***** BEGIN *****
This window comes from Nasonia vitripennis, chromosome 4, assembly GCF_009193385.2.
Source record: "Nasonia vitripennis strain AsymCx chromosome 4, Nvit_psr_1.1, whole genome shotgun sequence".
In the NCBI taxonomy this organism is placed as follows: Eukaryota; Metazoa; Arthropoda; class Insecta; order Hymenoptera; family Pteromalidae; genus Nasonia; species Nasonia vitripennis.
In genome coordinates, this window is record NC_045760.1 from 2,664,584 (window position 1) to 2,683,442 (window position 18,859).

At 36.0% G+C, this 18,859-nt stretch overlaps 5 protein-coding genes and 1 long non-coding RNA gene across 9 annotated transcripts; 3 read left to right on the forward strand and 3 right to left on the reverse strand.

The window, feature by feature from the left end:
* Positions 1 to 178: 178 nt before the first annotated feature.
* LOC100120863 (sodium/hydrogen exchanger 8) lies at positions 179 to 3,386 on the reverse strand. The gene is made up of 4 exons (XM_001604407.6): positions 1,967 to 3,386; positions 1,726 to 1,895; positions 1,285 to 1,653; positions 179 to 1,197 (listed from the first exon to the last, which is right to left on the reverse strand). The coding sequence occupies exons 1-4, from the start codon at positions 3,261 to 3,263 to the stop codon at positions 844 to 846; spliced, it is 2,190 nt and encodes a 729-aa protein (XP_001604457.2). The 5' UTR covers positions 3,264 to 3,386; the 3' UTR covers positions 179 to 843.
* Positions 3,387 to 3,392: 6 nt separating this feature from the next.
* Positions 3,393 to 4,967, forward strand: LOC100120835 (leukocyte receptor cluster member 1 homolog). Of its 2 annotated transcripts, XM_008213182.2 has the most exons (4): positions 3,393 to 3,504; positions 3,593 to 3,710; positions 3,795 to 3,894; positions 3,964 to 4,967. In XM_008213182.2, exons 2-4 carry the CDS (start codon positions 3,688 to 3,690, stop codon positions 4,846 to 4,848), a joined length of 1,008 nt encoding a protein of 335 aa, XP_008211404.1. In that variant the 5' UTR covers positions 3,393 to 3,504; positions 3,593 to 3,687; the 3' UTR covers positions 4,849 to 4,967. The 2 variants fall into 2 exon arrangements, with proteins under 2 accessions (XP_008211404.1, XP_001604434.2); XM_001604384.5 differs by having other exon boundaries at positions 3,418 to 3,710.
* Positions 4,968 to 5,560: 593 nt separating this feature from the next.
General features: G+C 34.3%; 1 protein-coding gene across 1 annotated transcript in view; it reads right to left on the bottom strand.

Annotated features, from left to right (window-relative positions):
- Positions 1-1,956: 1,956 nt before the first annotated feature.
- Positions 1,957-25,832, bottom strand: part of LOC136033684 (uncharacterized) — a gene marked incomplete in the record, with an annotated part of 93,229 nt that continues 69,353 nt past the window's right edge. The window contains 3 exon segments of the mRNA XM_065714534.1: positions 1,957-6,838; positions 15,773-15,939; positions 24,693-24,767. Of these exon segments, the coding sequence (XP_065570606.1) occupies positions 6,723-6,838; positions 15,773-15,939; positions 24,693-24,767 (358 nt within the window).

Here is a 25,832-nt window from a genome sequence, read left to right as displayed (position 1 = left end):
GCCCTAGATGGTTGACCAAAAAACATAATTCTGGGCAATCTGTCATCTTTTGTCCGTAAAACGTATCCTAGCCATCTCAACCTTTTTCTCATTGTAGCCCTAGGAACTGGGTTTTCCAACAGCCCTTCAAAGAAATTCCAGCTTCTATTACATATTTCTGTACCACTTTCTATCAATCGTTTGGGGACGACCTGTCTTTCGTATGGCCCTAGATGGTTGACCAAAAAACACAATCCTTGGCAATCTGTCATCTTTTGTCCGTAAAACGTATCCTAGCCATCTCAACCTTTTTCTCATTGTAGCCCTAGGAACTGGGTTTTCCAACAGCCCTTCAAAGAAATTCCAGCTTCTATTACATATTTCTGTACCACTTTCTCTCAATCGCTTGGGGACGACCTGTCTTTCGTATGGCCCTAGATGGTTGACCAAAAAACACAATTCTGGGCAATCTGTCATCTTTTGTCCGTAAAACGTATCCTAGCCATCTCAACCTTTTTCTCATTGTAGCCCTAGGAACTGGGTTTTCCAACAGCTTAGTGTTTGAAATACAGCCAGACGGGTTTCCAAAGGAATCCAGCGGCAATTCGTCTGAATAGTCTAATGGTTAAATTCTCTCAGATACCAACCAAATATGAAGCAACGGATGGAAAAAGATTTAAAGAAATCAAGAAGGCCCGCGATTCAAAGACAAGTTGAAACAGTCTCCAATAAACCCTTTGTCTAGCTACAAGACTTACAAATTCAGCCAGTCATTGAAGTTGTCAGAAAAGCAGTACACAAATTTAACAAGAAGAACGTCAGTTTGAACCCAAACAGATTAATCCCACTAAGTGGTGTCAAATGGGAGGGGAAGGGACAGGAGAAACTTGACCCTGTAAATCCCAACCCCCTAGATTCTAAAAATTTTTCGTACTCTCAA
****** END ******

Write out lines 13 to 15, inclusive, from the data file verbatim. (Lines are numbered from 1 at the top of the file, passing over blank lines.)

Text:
Annotated features, from left to right (window-relative positions):
- Positions 1-1,956: 1,956 nt before the first annotated feature.
- Positions 1,957-25,832, bottom strand: part of LOC136033684 (uncharacterized) — a gene marked incomplete in the record, with an annotated part of 93,229 nt that continues 69,353 nt past the window's right edge. The window contains 3 exon segments of the mRNA XM_065714534.1: positions 1,957-6,838; positions 15,773-15,939; positions 24,693-24,767. Of these exon segments, the coding sequence (XP_065570606.1) occupies positions 6,723-6,838; positions 15,773-15,939; positions 24,693-24,767 (358 nt within the window).